Once in their chamber, she had to assist him in removing his mail and leather armor. Underneath all that, he was in his soldier’s garb of breeches and plain tunic. It was linen and nothing a noble would wear whilst shopping in the most expensive part of Hogarth. Certainly, she was wearing nothing that said “Countess.”
He accompanied her to the very few shops she needed before going to the clothier’s and carried her purchases for her without once complaining. They received many contemptuous glances from exquisitely attired people who were nobles and commoners of means.
They were greeted at the clothier’s with subtle disdain. She turned to Grimme and said loudly, “Do you think the keep is too far away to send for a clothier, Lord Kyneward?”
His eyebrow rose and he looked straight at the proprietor and, flashing his signet ring, said, “Nay, Lady Kyneward. I can send for one from London, if you like.”
The man’s expression didn’t change. “Do you mean the estate that does not or cannot pay its bills?” He looked Grimme over and sneered. “Cannot.”
Brìghde and Grimme stilled and looked at each other. “We pay our bills,” Grimme said slowly.
“No, you don’t. You’ve bills outstanding for months.” He disappeared and Brìghde began to get a sick feeling in her stomach. Grimme was red in the face and clearly wanted to dash away. “You go,” she said softly. “Household business. I will take care of the matter.”
When the proprietor emerged, he had a stack of parchments. “Where’d his lordship get off to?”
“I am the new countess and castellain.”
He thrust the parchments at her. “Here then.”
She looked down at them and perused them. She checked the dates, which was, indeed, months ago, checked the names on the bills, summed quickly, and opened her coin pouch, paying for it all in full without a word.
His eyes popped open.
“On behalf of Kyneward, I apologize. Neither the earl nor his castellan would have left the bills to rot so. In future, do not sell anything to the mistresses if they cannot pay in coin. These bills did not reach the castellan, as he would have paid them.” Not happily, but he couldn’t do anything but lecture them.
He bowed deeply. “Thank you, my lady.”
“Just a moment and I will fetch my husband.”
Indeed, Grimme was outside pacing, his head dropped back and his hands wiping down his face.
“’Tis well. Come.”
The earl was too embarrassed, but eventually, she barked, “Grimme! I need clothes.”
He wouldn’t look at the clothier all afternoon.
Unfortunately, after taking measurements and choosing styles, fabrics, and colors, it was too late for them to visit any other shops. They went back to their inn, sat in the taproom and ate in silence.
Then he muttered, “I will assume ’tis the same all over town.”
Brìghde hummed noncommittally. “I was expecting merchant credit,” she said, “as in Waters.” Then she changed the subject. “Sweet Virgin Mary, this wine is good,” she breathed, then sucked it down and ordered more.
“Careful, Brìghde,” he said, apparently deciding to relax, propping his foot on a chair, dropping his arm over her shoulder, and reaching for the bowl of nuts on the table.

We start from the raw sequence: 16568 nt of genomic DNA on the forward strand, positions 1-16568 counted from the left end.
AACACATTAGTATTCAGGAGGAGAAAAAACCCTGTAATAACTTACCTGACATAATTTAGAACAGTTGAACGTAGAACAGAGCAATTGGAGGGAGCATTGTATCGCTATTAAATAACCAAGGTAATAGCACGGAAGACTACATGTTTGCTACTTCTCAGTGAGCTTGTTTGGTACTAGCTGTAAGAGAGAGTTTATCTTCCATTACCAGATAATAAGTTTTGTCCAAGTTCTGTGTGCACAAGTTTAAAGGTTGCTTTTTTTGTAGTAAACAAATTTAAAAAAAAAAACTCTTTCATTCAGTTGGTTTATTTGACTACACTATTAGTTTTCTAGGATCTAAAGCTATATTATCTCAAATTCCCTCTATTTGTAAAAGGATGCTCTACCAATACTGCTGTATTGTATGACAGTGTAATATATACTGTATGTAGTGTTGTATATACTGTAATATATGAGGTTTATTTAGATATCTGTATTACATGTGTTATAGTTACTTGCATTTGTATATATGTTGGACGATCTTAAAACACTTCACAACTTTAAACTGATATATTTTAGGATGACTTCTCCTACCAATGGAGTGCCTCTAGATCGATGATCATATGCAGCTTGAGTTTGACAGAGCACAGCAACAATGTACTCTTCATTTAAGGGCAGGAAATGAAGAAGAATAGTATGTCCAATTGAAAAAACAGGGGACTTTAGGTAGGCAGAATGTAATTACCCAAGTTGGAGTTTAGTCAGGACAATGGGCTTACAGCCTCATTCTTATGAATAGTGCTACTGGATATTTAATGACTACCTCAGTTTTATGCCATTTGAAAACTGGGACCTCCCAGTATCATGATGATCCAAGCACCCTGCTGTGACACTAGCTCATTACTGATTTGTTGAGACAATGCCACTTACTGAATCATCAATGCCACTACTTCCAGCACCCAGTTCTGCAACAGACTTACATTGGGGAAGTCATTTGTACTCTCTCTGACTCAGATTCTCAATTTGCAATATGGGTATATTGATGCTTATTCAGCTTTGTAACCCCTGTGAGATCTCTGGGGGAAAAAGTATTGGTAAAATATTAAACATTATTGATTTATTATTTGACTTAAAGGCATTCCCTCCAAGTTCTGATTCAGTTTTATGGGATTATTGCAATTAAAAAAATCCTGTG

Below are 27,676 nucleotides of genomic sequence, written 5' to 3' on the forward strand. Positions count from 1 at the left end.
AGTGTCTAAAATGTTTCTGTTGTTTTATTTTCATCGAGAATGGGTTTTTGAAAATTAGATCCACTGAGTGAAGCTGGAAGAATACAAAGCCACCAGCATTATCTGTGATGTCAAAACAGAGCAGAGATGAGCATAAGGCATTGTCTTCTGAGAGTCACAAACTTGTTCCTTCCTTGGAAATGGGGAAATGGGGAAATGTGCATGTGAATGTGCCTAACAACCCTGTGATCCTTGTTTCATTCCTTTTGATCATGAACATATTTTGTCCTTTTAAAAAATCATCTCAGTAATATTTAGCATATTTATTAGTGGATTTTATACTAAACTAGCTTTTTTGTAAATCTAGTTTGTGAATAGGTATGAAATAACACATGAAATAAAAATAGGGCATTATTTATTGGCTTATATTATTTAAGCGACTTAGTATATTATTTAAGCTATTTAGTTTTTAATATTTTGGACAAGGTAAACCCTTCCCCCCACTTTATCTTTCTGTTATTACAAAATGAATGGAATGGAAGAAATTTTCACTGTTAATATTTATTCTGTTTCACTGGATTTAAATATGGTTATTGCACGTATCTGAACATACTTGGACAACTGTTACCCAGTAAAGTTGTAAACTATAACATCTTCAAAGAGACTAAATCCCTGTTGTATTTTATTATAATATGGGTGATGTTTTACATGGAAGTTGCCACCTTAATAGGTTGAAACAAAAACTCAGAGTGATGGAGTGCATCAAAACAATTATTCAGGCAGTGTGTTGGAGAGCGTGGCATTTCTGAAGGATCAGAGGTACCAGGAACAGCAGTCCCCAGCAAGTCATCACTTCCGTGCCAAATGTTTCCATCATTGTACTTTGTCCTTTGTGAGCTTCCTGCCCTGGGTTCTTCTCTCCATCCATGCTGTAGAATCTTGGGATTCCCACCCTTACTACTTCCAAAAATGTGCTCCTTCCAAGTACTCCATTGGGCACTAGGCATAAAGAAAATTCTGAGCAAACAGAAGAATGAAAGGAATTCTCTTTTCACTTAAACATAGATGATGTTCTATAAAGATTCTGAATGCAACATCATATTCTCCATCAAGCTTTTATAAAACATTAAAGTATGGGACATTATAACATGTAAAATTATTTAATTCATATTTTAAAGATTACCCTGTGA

“I can hold my wine like a well-trained knight, I will have you know.”
“They can’t hold their wine, so that is no compliment to you.”
Grimme caught a serving wench going by. “We are Earl and Countess Kyneward. We would like to see the proprietor of this fine establishment, if you please.”
She dropped a curtsy. “Aye, m’lord.”
Soon enough, the proprietor scurried to them and bowed. He was twisting his hands. “Is something wrong, my lord?”
“We are looking for some learned men and skilled women to hire, and I thought that you might know of such or hear things in passing.”
He stopped wringing his hands. “Oh. What kind of help do you need?”
Grimme gestured to Brìghde, who said, “A land steward, a housekeeper for a small keep, and a clerk. Can you find them?”
“It might take me a while, but I can do it.”
“When you do, send them to Kyneward Keep. Send as many as might be interested. We will also need carpenters to build furniture for most of the keep. Please tell us where we can find those.”
“Aye, my lady. My lord.”
“Also, more wine.”
Grimme laughed, and dropped a stack of coins in the man’s hand.
“Thank you, my lord.”
After some time sitting quietly, drinking, and listening to the music, she yawned. “I am ready for bed.”
“’Tis all the horses you stabbed today,” Grimme said vaguely.
Brìghde turned her head to find her husband looking off into a corner of the taproom, his head tilted. A tall, willowy, blue-eyed blonde looked right back at him with a sultry look and a slight smile.
“I suppose I’ll have the bed all to myself tonight?” she asked dryly.
“You most certainly will.”
• • •
Brìghde didn’t know when Grimme came to bed, but she did know that she did not appreciate being jostled out of her slumber.
He grunted as he pulled her this way and that. “Brìghde.”
He huffed, stripped her covers, picked her up, placed her on the other side of the bed, climbed in beside her, then covered them both up again.
“Harlot?” she mumbled into the pillow.
“I’m finished. I don’t sleep with them, you know.”
She turned over and went back to sleep. Tried to, anyway.
“Do you know what we did today, Budgie?”
Brìghde’s eyes opened to the darkness. Grimme grunted as he struggled to make himself comfortable, bouncing the mattress in the process. Soon enough he was at her back with his arm in the curve of her waist.
“We argued,” he whispered, “and we’re still friends.”